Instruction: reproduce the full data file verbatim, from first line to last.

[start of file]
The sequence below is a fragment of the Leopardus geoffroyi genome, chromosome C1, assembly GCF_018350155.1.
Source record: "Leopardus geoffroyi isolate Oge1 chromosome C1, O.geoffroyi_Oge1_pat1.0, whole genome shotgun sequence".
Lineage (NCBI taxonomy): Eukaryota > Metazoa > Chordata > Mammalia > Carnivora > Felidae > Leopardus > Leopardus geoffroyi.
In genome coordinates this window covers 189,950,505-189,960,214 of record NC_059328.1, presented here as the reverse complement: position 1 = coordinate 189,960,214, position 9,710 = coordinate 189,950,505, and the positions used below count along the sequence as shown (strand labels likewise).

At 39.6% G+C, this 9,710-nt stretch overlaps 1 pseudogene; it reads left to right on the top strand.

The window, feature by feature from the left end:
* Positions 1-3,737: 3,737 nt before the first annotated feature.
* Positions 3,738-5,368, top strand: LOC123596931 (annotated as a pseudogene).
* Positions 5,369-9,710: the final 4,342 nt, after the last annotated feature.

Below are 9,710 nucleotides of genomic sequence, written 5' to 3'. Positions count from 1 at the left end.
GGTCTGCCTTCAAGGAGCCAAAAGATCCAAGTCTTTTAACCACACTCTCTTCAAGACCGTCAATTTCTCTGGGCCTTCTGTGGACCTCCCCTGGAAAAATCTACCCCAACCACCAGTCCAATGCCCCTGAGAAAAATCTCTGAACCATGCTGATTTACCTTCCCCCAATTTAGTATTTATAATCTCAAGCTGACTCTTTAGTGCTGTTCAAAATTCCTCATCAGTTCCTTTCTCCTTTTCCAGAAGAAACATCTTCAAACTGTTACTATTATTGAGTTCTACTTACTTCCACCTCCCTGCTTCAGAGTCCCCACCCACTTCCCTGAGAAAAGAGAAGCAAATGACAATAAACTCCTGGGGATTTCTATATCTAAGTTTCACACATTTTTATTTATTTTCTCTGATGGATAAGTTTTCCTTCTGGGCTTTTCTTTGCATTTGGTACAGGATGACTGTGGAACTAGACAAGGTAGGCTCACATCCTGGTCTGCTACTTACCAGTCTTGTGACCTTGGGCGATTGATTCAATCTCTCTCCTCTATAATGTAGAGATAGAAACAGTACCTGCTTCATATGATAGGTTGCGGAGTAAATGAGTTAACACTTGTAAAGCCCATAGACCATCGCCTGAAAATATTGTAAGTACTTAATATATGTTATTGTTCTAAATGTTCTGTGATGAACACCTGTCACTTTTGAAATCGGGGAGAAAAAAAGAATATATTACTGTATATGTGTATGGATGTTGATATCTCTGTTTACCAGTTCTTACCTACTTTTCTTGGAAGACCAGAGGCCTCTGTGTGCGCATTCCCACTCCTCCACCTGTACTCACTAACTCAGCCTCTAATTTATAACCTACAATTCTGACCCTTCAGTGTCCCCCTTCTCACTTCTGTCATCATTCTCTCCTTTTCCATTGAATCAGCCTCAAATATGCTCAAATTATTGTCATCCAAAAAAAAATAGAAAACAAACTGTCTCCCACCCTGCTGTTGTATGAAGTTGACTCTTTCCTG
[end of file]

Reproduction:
The sequence below is a fragment of the Leopardus geoffroyi genome, chromosome C1, assembly GCF_018350155.1.
Source record: "Leopardus geoffroyi isolate Oge1 chromosome C1, O.geoffroyi_Oge1_pat1.0, whole genome shotgun sequence".
Lineage (NCBI taxonomy): Eukaryota > Metazoa > Chordata > Mammalia > Carnivora > Felidae > Leopardus > Leopardus geoffroyi.
In genome coordinates this window covers 189,950,505-189,960,214 of record NC_059328.1, presented here as the reverse complement: position 1 = coordinate 189,960,214, position 9,710 = coordinate 189,950,505, and the positions used below count along the sequence as shown (strand labels likewise).

At 39.6% G+C, this 9,710-nt stretch overlaps 1 pseudogene; it reads left to right on the top strand.

The window, feature by feature from the left end:
* Positions 1-3,737: 3,737 nt before the first annotated feature.
* Positions 3,738-5,368, top strand: LOC123596931 (annotated as a pseudogene).
* Positions 5,369-9,710: the final 4,342 nt, after the last annotated feature.

Below are 9,710 nucleotides of genomic sequence, written 5' to 3'. Positions count from 1 at the left end.
GGTCTGCCTTCAAGGAGCCAAAAGATCCAAGTCTTTTAACCACACTCTCTTCAAGACCGTCAATTTCTCTGGGCCTTCTGTGGACCTCCCCTGGAAAAATCTACCCCAACCACCAGTCCAATGCCCCTGAGAAAAATCTCTGAACCATGCTGATTTACCTTCCCCCAATTTAGTATTTATAATCTCAAGCTGACTCTTTAGTGCTGTTCAAAATTCCTCATCAGTTCCTTTCTCCTTTTCCAGAAGAAACATCTTCAAACTGTTACTATTATTGAGTTCTACTTACTTCCACCTCCCTGCTTCAGAGTCCCCACCCACTTCCCTGAGAAAAGAGAAGCAAATGACAATAAACTCCTGGGGATTTCTATATCTAAGTTTCACACATTTTTATTTATTTTCTCTGATGGATAAGTTTTCCTTCTGGGCTTTTCTTTGCATTTGGTACAGGATGACTGTGGAACTAGACAAGGTAGGCTCACATCCTGGTCTGCTACTTACCAGTCTTGTGACCTTGGGCGATTGATTCAATCTCTCTCCTCTATAATGTAGAGATAGAAACAGTACCTGCTTCATATGATAGGTTGCGGAGTAAATGAGTTAACACTTGTAAAGCCCATAGACCATCGCCTGAAAATATTGTAAGTACTTAATATATGTTATTGTTCTAAATGTTCTGTGATGAACACCTGTCACTTTTGAAATCGGGGAGAAAAAAAGAATATATTACTGTATATGTGTATGGATGTTGATATCTCTGTTTACCAGTTCTTACCTACTTTTCTTGGAAGACCAGAGGCCTCTGTGTGCGCATTCCCACTCCTCCACCTGTACTCACTAACTCAGCCTCTAATTTATAACCTACAATTCTGACCCTTCAGTGTCCCCCTTCTCACTTCTGTCATCATTCTCTCCTTTTCCATTGAATCAGCCTCAAATATGCTCAAATTATTGTCATCCAAAAAAAAATAGAAAACAAACTGTCTCCCACCCTGCTGTTGTATGAAGTTGACTCTTTCCTG